Prescribing of psychoactive drugs for chronically ill elderly patients.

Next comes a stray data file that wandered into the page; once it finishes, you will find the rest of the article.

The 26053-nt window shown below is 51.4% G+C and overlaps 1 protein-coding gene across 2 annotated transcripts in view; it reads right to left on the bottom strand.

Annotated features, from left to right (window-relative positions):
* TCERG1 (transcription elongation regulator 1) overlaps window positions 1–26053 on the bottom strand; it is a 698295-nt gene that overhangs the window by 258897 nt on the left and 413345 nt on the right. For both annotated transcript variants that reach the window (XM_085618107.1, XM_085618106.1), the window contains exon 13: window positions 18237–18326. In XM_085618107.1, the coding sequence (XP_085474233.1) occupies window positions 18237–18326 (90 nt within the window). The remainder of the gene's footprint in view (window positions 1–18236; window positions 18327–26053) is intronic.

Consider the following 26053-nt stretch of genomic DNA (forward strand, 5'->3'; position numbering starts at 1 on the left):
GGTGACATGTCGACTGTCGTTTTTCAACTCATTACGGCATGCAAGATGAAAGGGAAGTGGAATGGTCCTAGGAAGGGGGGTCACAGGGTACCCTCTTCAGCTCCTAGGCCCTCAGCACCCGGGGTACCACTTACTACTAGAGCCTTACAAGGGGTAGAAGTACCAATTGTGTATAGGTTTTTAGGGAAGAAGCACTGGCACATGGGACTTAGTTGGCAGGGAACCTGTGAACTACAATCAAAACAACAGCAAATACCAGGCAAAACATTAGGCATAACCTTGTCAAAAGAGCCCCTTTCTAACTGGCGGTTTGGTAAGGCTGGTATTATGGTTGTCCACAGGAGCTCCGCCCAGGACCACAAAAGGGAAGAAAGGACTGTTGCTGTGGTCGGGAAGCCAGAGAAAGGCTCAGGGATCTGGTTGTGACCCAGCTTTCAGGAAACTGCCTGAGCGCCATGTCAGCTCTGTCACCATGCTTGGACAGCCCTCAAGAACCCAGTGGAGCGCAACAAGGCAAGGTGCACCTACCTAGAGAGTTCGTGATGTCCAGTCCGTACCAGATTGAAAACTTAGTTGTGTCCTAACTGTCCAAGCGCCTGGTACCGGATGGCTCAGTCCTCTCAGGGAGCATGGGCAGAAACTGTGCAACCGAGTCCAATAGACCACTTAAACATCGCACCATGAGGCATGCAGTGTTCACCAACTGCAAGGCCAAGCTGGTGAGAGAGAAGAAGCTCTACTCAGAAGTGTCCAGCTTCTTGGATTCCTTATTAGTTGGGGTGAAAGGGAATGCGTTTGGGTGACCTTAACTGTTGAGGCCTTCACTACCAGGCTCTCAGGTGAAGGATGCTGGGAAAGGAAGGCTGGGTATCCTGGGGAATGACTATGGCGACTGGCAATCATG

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The prescribing of psychoactive drugs for 1431 chronically ill elderly patients being assessed for long-term institutional or community care was surveyed. Psychoactive drugs had been prescribed for about one quarter of the patients; benzodiazepines were the most frequently prescribed group. Judging from the extensive prescribing of flurazepam and chloral hydrate, commonly used hypnotics, the main reason psychoactive drugs were prescribed was to provide night-time sedation. Antidepressants and drugs promoted as useful in improving cognitive function were infrequently prescribed. Commendable prescribing practices included the infrequent use of "cerebral vasodilators" and barbiturates. Questionable prescribing practices included the infrequent use of tricyclic antidepressants in severely depressed patients and the use of tranquilizers in patients described by their attending physician as markedly or extremely withdrawn.
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